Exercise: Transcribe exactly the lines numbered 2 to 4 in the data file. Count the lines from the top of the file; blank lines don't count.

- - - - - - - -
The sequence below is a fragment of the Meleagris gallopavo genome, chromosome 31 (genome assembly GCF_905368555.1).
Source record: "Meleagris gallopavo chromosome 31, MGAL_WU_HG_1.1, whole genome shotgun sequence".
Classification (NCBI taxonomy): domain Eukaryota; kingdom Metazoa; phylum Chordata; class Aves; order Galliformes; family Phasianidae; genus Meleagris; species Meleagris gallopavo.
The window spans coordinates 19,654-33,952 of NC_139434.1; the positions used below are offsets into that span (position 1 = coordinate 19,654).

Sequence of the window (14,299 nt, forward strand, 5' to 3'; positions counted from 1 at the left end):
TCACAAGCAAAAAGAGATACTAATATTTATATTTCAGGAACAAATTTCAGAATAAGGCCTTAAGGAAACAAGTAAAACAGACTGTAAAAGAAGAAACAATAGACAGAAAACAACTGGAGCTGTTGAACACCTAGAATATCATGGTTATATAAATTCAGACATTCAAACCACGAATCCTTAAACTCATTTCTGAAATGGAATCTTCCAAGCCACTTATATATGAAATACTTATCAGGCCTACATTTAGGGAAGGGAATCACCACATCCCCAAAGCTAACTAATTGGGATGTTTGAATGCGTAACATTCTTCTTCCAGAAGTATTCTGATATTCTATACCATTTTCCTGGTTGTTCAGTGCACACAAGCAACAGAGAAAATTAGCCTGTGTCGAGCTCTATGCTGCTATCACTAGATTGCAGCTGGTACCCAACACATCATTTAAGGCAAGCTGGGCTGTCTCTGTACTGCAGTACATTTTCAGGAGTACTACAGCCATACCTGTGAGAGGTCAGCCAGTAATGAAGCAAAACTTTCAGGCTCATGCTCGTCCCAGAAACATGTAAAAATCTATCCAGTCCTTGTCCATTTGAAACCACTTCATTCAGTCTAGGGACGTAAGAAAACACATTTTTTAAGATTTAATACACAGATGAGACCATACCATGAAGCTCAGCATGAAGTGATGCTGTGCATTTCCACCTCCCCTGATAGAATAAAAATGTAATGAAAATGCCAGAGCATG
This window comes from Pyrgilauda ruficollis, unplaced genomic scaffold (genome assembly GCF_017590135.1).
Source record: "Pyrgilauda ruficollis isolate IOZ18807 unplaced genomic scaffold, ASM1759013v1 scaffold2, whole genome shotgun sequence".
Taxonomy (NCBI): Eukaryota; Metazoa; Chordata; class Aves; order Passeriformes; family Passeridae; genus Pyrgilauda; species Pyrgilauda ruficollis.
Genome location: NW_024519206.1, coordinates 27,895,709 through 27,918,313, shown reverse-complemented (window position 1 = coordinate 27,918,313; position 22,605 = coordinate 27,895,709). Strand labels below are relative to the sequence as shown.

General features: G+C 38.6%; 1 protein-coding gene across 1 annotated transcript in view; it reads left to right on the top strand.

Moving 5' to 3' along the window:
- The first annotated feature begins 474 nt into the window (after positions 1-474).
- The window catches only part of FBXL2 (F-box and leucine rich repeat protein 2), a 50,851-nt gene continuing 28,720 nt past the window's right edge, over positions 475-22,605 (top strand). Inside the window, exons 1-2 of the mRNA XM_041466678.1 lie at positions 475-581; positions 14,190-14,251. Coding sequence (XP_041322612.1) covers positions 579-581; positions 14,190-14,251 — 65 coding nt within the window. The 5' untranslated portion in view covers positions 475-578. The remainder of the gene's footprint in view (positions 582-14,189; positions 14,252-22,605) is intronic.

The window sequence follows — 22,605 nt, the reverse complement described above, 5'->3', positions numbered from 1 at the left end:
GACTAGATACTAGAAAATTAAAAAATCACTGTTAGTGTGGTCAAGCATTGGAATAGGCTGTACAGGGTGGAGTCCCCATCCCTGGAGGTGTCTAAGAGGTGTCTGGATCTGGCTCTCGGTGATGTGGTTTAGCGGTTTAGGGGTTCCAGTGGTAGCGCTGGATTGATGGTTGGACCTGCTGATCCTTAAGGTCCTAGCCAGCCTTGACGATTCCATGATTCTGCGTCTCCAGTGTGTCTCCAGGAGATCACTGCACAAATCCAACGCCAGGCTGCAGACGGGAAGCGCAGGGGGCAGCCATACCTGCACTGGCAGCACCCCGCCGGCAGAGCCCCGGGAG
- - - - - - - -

Source record: "Meleagris gallopavo chromosome 31, MGAL_WU_HG_1.1, whole genome shotgun sequence".
Classification (NCBI taxonomy): domain Eukaryota; kingdom Metazoa; phylum Chordata; class Aves; order Galliformes; family Phasianidae; genus Meleagris; species Meleagris gallopavo.
The window spans coordinates 19,654-33,952 of NC_139434.1; the positions used below are offsets into that span (position 1 = coordinate 19,654).